Multiple Myeloma

The Caregiver’s Role

Caregivers serve an important and valuable role in taking care of a person with multiple myeloma. Just as there isn’t a playbook for cancer, there isn’t a job description for a caregiver. Multiple myeloma is a lifelong condition and your responsibilities, which take commitment and hard work, will require a wide range of skills. They can change without warning, which will require you to be flexible.

Learn as much as you can about multiple myeloma so you can provide both physical and emotional support. Although you may assist with daily tasks, such as preparing meals, helping with personal care, maintaining the household and managing paperwork, you may also need to help with daily planning and decision-making activities.

Attending medical appointments is an important task. In addition to driving your loved one to appointments, listen carefully and ask questions to help your loved one remember key information. You may take daily notes, and report progress and problems to the medical team during the visits.

Treating multiple myeloma may be like managing a chronic (long-term) condition. Medication adherence is vital. Medication schedules may be a challenge for some multiple myeloma patients to remember, and you may be called on to help give medication and monitor the schedule. If you assist with giving medication, you can report the progress and any problems to the doctor during regular visits.

Another aspect of helping with medications is monitoring and managing side effects. Learn which side effects to watch for and what to do if they occur. Addressing them properly can improve your loved one’s quality of life. Communicate with the medical team when side effects start so they can be managed right away. Some can be dangerous if left untreated, and you could help prevent a potentially life-threatening situation. Ask your loved one’s medical team if you should watch for additional concerns.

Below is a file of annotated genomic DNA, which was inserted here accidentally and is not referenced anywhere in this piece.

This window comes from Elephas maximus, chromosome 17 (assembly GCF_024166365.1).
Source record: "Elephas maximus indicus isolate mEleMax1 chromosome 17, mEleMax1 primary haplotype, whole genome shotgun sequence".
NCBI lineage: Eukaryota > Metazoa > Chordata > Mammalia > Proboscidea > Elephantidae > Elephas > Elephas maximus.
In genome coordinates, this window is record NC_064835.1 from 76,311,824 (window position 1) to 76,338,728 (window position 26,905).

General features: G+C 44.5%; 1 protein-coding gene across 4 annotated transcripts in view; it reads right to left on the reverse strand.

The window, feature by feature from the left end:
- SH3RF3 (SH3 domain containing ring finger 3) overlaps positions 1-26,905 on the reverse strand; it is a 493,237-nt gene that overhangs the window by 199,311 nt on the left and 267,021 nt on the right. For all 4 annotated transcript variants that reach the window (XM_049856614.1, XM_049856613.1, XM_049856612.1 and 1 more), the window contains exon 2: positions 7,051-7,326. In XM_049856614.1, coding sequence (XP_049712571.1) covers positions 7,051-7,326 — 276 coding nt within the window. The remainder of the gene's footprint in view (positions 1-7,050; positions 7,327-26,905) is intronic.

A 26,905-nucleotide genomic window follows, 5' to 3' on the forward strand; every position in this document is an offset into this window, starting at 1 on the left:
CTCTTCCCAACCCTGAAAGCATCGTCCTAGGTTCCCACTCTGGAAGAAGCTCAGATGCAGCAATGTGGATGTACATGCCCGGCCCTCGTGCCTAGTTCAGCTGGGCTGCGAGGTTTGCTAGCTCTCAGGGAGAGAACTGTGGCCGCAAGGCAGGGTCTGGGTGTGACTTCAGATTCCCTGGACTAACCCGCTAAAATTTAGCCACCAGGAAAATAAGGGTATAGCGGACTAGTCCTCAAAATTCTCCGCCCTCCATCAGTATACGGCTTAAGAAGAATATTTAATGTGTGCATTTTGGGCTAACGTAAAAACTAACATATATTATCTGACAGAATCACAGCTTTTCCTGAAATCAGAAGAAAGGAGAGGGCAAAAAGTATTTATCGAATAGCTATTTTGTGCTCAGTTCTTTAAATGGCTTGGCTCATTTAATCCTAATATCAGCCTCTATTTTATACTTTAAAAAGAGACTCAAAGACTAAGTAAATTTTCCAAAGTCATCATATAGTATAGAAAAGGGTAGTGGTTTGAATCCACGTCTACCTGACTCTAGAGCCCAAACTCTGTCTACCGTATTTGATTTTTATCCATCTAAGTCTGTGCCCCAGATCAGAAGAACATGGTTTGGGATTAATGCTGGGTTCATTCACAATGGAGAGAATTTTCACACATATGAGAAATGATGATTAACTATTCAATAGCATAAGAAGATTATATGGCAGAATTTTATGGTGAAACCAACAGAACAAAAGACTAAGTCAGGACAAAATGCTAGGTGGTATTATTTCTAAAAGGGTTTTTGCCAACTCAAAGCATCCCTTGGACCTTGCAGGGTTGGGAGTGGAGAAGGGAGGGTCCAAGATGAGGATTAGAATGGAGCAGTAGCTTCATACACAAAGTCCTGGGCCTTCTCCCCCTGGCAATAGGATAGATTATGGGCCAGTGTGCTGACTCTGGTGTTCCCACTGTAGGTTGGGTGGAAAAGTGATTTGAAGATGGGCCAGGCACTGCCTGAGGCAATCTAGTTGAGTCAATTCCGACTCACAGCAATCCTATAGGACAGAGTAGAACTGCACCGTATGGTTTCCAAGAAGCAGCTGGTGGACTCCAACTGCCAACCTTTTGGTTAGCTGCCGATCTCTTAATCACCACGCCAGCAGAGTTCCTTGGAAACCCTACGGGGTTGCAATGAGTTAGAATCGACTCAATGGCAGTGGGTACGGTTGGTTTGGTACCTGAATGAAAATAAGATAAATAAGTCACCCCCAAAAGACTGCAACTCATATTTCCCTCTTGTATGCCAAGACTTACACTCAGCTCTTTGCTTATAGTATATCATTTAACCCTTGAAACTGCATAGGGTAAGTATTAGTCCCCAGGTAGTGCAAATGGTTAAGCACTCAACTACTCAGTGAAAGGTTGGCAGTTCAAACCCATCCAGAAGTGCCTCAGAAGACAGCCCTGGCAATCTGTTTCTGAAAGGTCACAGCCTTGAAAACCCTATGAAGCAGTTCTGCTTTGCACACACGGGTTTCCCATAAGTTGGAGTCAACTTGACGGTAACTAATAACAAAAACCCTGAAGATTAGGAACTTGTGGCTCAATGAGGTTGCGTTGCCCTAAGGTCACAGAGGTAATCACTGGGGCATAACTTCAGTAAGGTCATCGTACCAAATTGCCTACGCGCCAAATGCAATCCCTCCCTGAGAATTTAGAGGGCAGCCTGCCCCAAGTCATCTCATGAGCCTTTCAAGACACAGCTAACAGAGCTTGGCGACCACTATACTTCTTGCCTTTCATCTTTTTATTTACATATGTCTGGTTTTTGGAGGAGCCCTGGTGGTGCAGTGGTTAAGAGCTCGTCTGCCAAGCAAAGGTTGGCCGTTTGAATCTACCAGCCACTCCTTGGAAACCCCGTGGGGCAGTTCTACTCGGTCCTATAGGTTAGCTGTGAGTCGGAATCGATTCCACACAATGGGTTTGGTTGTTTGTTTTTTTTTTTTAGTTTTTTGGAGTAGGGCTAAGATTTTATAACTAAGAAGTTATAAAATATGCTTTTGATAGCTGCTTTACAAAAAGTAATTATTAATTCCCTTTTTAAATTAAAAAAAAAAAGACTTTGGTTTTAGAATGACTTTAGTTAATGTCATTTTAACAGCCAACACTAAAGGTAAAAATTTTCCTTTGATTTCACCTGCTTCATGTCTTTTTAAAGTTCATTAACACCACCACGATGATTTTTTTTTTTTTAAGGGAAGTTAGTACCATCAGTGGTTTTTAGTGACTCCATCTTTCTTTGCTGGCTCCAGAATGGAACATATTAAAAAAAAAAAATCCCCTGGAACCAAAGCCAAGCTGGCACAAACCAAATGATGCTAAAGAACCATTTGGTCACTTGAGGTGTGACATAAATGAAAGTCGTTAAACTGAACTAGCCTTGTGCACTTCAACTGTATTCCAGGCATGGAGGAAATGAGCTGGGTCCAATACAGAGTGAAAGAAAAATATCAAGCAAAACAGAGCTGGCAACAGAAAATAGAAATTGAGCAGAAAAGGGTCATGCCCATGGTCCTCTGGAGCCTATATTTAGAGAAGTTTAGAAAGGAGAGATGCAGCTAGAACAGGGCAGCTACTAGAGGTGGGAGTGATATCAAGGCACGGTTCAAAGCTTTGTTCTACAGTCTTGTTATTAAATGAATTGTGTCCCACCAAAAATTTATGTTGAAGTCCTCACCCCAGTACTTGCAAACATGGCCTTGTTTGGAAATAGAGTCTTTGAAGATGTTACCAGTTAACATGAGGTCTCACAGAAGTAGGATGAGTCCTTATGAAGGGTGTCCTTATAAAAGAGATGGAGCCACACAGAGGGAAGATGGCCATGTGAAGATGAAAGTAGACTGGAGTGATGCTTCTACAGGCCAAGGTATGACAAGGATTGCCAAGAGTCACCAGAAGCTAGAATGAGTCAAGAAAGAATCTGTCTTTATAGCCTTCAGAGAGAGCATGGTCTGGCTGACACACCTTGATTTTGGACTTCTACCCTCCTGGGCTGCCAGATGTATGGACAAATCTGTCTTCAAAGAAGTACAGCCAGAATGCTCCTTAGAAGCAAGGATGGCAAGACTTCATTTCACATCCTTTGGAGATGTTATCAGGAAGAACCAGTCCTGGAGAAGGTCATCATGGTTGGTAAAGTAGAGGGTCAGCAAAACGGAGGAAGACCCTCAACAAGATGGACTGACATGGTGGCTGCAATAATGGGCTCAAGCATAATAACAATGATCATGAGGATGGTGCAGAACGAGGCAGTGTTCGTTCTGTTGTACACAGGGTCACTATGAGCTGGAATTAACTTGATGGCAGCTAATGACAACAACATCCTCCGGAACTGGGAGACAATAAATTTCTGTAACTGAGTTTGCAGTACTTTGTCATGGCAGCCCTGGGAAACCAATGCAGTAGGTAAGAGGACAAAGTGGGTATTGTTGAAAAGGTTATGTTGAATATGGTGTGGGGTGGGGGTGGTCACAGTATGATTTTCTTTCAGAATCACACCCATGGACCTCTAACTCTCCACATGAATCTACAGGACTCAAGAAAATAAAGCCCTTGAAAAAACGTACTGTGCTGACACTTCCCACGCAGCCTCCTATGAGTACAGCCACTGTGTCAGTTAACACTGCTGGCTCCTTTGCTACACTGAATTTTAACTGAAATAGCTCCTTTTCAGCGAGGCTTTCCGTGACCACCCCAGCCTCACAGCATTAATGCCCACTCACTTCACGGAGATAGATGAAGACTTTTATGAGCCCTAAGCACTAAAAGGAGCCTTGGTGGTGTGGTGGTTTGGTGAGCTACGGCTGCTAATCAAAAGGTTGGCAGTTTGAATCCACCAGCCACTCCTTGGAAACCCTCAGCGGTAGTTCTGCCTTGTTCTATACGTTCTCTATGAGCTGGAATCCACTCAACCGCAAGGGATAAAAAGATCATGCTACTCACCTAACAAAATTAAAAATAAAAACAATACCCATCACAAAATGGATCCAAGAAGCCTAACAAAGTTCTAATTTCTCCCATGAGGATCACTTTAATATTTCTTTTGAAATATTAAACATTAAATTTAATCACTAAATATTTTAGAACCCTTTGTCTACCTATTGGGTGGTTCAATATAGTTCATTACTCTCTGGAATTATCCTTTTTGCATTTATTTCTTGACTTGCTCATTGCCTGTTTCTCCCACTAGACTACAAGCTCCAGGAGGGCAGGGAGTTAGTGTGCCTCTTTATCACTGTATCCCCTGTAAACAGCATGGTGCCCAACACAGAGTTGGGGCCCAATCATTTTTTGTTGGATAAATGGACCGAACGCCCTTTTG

Caregiver Tip

If you are caring for someone who experienced stem cell transplantation, the medical team will provide additional instructions.

 

 

Don’t forget to take care of yourself physically and emotionally. Don’t feel selfish for focusing on yourself. Actually, taking a break allows you to be more alert and refreshed when you are taking care of your loved one. Be sure to make time to do the following:

  • Keep up with your own regular medical appointments, and share your role as caregiver with your doctor so he or she is aware of your added responsibilities.
  • Eat healthy. Prepare nutritious foods that you enjoy and that allow you to keep up your strength.
  • Be active. Try to set aside time for some type of physical activity at least 30 minutes a day.
  • Find activities that lower your stress level, such as mind-body relaxation techniques, reading or journaling.
  • Go out to lunch or meet a friend for coffee.
  • Read a book or see a movie.

You don’t have to bear the caregiving responsibilities alone. Ask for help from friends or family members who are willing to assist. If you don’t know anyone who can give you some relief, ask your medical team to recommend sources of support. Besides your medical team, nonprofit organizations and foundations, support groups and other experienced caregivers are also good resources. Remember that you are a source of support, a positive presence and an advocate for your loved one with multiple myeloma.

 

Healthy Nutrition During Treatment

As a caregiver, you can help your loved one get the right nutrition during treatment. Choose foods that nourish the body and help manage symptoms and side effects of medications. Prepare several small meals a day instead of three regular meals, and keep healthy snacks available in case your loved one is hungry between meals. Here are more tips for healthy meal preparation.

      What to Eat

  • Lean proteins, including chicken, fish and turkey, to help maintain immune system and repair cells and tissues.
  • Foods high in fiber, such as oatmeal, whole grains, nuts and beans, to keep energy up, break down food and keep bowels clear.
  • Bland foods, which will keep the stomach from getting upset during treatment. Keep low-fiber options, such as bananas, applesauce, toast, rice and broth, on hand if eating becomes difficult or uncomfortable.
  • Cooked fruits and vegetables, especially greens, for their cancer-fighting antioxidants and ability to fight constipation, a common side effect of pain medications and chemotherapy.
  • Foods with healthy fat, such as avocados, nuts, seeds and olive oil, which are great substitutes for fried, greasy and fatty foods.
  • Nutritional drinks and shakes, which are another way to get enough calories and add essential vitamins.
  • Brightly colored fruits and vegetables rather than colorless side dishes, such as rice and white potatoes.
  • Juices, milk and pre-made nutritional beverages instead of soft drinks.
  • Look for the words “Excellent source of…” on food packaging, which means the food contains at least 20 percent of the recommended daily amount per serving.

      What to Avoid

  • Raw foods, such as sushi, uncooked fruits, vegetables and eggs, and undercooked meats. These foods can lower the immune system’s ability to fight infection.
  • Processed snacks, which contain unnatural ingredients.
  • Sweets, which are filling and often do not contain any nutrients.

 

Additional Resources

 

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